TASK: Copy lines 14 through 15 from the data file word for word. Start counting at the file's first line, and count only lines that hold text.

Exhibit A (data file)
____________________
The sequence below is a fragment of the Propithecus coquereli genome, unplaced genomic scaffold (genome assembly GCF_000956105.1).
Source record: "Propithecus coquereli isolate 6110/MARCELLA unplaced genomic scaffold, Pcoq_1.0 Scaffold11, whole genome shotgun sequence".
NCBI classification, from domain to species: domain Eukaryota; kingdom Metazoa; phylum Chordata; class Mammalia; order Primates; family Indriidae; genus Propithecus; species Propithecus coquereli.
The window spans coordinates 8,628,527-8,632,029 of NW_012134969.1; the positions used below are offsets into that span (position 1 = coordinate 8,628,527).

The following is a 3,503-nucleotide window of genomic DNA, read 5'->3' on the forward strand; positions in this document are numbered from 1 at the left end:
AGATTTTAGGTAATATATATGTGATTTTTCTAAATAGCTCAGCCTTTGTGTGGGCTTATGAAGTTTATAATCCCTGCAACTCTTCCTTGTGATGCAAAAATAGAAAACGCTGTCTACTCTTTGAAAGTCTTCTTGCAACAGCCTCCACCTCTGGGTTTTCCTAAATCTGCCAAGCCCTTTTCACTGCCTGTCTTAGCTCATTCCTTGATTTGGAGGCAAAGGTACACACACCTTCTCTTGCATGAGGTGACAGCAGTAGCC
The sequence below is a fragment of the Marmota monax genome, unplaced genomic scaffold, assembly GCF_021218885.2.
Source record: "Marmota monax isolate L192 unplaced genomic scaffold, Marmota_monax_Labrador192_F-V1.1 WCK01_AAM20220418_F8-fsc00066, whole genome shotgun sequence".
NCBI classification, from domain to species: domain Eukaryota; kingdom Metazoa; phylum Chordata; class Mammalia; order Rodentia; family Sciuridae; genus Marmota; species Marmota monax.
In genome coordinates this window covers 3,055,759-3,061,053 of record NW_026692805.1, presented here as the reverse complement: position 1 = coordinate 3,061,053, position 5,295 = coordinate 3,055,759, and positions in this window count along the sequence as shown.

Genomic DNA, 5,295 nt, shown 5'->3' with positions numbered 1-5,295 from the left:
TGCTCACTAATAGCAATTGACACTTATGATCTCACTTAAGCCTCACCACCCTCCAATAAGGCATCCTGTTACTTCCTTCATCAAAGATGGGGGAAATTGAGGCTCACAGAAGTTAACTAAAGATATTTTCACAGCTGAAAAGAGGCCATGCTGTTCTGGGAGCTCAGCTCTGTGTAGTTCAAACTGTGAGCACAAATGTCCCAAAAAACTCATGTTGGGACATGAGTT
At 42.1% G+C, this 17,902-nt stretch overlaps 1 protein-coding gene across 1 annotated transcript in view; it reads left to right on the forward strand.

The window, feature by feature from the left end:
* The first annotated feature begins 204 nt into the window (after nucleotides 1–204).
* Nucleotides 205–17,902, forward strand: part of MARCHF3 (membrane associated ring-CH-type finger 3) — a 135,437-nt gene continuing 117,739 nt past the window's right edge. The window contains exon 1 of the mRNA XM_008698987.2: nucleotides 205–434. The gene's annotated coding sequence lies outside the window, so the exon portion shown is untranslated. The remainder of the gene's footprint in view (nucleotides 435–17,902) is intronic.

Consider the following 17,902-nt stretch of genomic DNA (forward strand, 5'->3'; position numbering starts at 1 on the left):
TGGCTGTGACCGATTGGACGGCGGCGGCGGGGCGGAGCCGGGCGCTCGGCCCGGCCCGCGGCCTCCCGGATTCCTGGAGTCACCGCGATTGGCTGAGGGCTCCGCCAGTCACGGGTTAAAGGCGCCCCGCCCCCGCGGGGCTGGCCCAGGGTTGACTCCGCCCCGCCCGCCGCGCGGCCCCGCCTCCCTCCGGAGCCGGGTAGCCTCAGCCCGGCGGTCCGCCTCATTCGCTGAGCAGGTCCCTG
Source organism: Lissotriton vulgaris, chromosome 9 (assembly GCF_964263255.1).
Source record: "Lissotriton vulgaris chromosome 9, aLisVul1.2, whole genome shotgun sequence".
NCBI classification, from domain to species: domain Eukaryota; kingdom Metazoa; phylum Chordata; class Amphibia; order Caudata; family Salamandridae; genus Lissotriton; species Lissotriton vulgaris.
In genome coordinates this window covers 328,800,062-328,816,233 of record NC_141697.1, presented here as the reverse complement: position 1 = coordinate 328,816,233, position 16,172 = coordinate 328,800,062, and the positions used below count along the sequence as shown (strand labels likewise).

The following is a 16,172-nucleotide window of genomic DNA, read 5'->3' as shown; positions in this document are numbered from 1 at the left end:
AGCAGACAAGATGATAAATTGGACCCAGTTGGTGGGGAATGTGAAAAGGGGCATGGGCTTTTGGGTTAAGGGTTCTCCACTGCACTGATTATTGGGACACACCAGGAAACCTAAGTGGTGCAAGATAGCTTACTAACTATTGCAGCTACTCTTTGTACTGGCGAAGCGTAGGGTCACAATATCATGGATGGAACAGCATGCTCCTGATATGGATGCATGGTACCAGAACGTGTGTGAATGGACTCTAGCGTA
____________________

The window, feature by feature from the left end:
* The first annotated feature begins 204 nt into the window (after nucleotides 1–204).